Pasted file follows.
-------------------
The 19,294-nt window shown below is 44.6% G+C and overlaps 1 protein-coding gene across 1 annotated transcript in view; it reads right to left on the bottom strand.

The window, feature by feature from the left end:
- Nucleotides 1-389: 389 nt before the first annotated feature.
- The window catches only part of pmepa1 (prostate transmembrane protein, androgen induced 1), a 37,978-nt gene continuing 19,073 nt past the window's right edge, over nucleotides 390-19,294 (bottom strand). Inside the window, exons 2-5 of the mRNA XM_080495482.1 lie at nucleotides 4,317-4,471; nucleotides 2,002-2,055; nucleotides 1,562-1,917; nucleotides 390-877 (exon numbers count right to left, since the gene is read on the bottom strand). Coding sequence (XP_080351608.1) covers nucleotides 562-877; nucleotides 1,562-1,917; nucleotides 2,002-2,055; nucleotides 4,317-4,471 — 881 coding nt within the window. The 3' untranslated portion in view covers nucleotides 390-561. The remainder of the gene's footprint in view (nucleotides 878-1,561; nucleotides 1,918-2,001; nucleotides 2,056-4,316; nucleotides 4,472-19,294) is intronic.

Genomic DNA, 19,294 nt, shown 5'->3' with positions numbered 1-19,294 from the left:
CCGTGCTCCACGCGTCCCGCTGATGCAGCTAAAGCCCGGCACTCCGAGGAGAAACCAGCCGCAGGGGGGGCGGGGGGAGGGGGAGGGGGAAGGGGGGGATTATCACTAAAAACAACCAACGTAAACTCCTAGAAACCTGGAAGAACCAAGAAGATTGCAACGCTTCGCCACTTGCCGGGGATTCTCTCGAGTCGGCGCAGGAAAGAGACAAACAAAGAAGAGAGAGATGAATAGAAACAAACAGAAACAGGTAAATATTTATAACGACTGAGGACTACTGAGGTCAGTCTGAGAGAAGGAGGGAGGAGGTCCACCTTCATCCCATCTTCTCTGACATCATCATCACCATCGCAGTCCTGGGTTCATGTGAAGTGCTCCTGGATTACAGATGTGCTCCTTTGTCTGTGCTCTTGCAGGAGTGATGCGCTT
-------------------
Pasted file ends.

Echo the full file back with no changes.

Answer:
The 19,294-nt window shown below is 44.6% G+C and overlaps 1 protein-coding gene across 1 annotated transcript in view; it reads right to left on the bottom strand.

The window, feature by feature from the left end:
- Nucleotides 1-389: 389 nt before the first annotated feature.
- The window catches only part of pmepa1 (prostate transmembrane protein, androgen induced 1), a 37,978-nt gene continuing 19,073 nt past the window's right edge, over nucleotides 390-19,294 (bottom strand). Inside the window, exons 2-5 of the mRNA XM_080495482.1 lie at nucleotides 4,317-4,471; nucleotides 2,002-2,055; nucleotides 1,562-1,917; nucleotides 390-877 (exon numbers count right to left, since the gene is read on the bottom strand). Coding sequence (XP_080351608.1) covers nucleotides 562-877; nucleotides 1,562-1,917; nucleotides 2,002-2,055; nucleotides 4,317-4,471 — 881 coding nt within the window. The 3' untranslated portion in view covers nucleotides 390-561. The remainder of the gene's footprint in view (nucleotides 878-1,561; nucleotides 1,918-2,001; nucleotides 2,056-4,316; nucleotides 4,472-19,294) is intronic.

Genomic DNA, 19,294 nt, shown 5'->3' with positions numbered 1-19,294 from the left:
CCGTGCTCCACGCGTCCCGCTGATGCAGCTAAAGCCCGGCACTCCGAGGAGAAACCAGCCGCAGGGGGGGCGGGGGGAGGGGGAGGGGGAAGGGGGGGATTATCACTAAAAACAACCAACGTAAACTCCTAGAAACCTGGAAGAACCAAGAAGATTGCAACGCTTCGCCACTTGCCGGGGATTCTCTCGAGTCGGCGCAGGAAAGAGACAAACAAAGAAGAGAGAGATGAATAGAAACAAACAGAAACAGGTAAATATTTATAACGACTGAGGACTACTGAGGTCAGTCTGAGAGAAGGAGGGAGGAGGTCCACCTTCATCCCATCTTCTCTGACATCATCATCACCATCGCAGTCCTGGGTTCATGTGAAGTGCTCCTGGATTACAGATGTGCTCCTTTGTCTGTGCTCTTGCAGGAGTGATGCGCTT